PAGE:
"But don't you be afraid," said the other, warmly. "If he isn't good to you there are friends enough here to look out for you. I know Doctor Davison thinks you are very brave, and Daddy will do anything for you that Tom and I ask him to."
"I am quite sure I shall get on nicely with Uncle Jabez," she said. "And then, there is Aunt Alvirah."
"Oh, yes. There is an old lady who keeps house for Mr. Potter. And she seems kind enough, too. But she acts afraid of Mr. Potter. I don't blame her, he is so grim."
The automobile, wheeling so smoothly over the hard pike, just then was mounting a little hill. They came over the summit of this and there, lying before them, was the beautiful slope of farming country down to the very bank of the Lumano River. Fenced fields, tilled and untilled, checkered the slope, with here and there a white farmhouse with its group of outbuildings. There was no hamlet in sight, merely scattered farms. The river, swollen and yellow with the Spring rains, swept upon its bosom fence rails, hen-coops, and other flotsam of a Spring flood. Yonder, at a crossing, part of the bridge had been carried away.
"If the dam at Minturn goes, we shall be flooded all through this low land again," Helen Cameron explained. "I remember seeing this valley covered with water once during the Spring. But we live on the shoulder of Mount Burgoyne, and you see, even the mill sets on quite high ground."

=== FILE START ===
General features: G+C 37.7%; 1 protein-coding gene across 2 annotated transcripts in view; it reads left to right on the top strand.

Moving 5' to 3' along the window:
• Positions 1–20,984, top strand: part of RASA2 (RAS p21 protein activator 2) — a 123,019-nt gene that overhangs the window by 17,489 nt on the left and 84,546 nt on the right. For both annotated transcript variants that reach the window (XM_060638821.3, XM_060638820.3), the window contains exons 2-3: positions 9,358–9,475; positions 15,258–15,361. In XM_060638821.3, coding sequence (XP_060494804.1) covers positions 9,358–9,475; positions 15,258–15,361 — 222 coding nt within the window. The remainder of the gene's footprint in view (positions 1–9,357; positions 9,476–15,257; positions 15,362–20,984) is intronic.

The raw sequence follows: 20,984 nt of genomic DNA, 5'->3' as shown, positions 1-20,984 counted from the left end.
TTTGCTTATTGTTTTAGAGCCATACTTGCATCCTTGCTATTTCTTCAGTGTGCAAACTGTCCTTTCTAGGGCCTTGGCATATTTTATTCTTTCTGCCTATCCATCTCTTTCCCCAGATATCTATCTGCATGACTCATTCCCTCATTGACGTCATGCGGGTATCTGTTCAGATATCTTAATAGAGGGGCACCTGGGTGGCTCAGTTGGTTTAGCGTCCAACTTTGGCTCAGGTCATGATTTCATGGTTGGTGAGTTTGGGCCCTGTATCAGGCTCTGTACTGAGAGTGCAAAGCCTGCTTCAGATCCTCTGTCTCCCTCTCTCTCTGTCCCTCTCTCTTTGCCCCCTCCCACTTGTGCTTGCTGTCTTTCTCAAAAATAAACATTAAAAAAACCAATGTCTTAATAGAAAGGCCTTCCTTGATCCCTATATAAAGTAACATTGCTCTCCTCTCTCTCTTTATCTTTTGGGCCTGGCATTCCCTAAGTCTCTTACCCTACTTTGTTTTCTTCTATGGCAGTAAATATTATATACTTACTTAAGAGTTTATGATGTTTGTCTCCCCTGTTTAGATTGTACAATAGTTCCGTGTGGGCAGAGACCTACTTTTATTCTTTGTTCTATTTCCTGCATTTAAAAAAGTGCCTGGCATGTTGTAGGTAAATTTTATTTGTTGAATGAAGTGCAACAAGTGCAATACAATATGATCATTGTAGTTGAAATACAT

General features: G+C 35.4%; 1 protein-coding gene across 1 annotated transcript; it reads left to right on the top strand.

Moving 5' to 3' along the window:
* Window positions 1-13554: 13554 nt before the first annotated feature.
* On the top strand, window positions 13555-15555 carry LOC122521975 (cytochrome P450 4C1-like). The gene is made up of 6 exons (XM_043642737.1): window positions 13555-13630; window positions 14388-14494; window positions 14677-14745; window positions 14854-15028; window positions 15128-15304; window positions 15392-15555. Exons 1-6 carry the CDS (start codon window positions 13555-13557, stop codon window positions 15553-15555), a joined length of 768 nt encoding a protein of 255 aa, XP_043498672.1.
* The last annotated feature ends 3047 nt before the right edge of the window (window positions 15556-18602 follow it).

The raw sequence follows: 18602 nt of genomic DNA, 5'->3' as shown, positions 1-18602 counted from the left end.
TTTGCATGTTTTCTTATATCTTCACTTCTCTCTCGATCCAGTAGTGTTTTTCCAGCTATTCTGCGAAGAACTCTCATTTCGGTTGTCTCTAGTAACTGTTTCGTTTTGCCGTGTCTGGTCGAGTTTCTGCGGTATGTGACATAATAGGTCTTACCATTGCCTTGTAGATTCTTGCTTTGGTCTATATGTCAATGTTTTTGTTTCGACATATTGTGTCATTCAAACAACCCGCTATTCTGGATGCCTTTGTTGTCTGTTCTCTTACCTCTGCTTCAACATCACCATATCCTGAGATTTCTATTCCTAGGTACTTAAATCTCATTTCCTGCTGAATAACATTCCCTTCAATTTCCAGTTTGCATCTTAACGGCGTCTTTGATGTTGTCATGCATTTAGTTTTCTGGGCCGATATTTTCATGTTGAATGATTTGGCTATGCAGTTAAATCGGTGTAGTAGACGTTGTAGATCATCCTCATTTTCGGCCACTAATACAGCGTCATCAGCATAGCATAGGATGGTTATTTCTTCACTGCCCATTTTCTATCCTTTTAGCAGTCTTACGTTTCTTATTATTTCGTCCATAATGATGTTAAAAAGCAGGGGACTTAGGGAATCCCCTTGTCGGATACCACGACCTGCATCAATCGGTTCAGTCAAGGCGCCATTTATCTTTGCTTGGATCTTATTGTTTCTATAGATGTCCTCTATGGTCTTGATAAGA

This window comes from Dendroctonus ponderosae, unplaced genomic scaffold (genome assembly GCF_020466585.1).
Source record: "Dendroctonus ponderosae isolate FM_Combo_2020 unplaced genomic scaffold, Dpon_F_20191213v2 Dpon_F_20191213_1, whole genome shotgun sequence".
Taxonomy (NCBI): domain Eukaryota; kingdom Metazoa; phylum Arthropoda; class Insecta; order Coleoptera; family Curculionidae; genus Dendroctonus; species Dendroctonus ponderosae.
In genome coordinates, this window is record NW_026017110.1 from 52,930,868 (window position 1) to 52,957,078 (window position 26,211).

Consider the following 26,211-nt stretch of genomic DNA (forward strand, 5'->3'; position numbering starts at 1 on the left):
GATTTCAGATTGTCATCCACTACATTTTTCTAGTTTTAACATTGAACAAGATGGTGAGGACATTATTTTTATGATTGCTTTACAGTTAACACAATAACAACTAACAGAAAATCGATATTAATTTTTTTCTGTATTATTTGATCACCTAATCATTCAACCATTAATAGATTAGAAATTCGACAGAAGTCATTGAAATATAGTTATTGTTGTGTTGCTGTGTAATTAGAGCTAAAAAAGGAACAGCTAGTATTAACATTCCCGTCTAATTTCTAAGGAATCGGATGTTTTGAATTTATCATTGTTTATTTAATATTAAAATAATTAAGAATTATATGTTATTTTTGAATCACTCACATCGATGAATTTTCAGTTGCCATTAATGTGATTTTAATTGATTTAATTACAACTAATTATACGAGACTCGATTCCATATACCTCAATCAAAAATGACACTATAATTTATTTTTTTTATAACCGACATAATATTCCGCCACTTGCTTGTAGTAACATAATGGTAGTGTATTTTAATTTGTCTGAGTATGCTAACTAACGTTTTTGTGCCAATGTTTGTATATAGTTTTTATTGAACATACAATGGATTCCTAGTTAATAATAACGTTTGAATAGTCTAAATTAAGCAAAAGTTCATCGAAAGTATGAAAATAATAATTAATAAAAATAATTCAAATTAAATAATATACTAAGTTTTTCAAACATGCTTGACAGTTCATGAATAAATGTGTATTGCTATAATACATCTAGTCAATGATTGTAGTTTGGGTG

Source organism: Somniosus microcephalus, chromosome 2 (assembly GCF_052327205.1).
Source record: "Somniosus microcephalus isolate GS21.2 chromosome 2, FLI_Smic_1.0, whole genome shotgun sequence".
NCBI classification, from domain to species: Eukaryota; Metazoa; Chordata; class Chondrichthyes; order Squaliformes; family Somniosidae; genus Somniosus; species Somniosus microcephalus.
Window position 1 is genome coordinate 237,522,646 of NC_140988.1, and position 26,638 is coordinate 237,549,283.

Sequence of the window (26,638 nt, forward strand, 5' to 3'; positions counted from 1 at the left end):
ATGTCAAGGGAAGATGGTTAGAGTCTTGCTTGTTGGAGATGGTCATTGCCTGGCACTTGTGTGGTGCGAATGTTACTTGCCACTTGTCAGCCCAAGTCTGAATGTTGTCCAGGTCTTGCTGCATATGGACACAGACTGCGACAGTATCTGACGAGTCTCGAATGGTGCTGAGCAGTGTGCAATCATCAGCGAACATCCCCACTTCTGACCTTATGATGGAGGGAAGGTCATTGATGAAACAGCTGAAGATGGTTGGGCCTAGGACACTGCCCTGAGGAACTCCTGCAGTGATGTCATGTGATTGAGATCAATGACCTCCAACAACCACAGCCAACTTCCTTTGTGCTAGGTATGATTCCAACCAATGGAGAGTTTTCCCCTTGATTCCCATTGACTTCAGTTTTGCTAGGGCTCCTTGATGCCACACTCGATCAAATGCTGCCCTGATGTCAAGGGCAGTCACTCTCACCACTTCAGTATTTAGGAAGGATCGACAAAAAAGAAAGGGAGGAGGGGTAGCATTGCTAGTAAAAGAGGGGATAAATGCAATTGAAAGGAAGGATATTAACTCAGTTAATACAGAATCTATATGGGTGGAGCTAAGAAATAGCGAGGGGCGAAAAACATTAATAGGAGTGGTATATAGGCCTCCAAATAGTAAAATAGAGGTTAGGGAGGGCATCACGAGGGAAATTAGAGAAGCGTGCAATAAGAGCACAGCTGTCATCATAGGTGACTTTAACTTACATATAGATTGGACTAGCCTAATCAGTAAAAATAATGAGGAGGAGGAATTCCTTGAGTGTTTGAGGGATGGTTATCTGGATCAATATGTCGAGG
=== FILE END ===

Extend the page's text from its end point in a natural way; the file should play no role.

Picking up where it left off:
Ruth's eyes had already seen and lingered upon the mill. It was a rambling structure, the great, splashing millwheel at the far end, the long warehouse in the middle, and the dwelling attached to the other end. There were barns, corn-cribs and other outbuildings as well, and some little tillable land connected with the mill; and all the buildings were vividly painted with red mineral paint, trimmed with white. So bright and sparkling was the paint that it seemed to have been put on over night.
"Mr. Potter is considered a good miller," said Helen, again; "and he does not neglect his property. He is not miserly in that way. There isn't a picket off the fence, or a hinge loose anywhere. He isn't at all what you consider a miser must be and look like; yet he is always hoarding money and never spends any. But indeed I do not tell you this to trouble you, Ruthie. I want you to believe, my dear, that if you can't stand it at Mr. Potter's you can stand it at Mr. Cameron's-- and you'll be welcome there.
"Our mother is dead. We talk of her a good deal, just as though she were living and had gone on a little journey somewhere, and we should see her again soon. God took her when Tom and I were only a few weeks old; but Daddy has made himself our playfellow and dear, dear friend; and there has always been Nurse Babette and Mrs. Murchiston-- at least, Mrs. Murchiston has been with us since we can remember. But what Daddy says is law, and he said this morning that he'd like to have a girl like you come to our house to be company for me. It gets lonely for me sometimes, you see, for Tom doesn't want to play with girls much, now he is so big. Perhaps next fall I'll go away to boarding school-- won't that be fun?"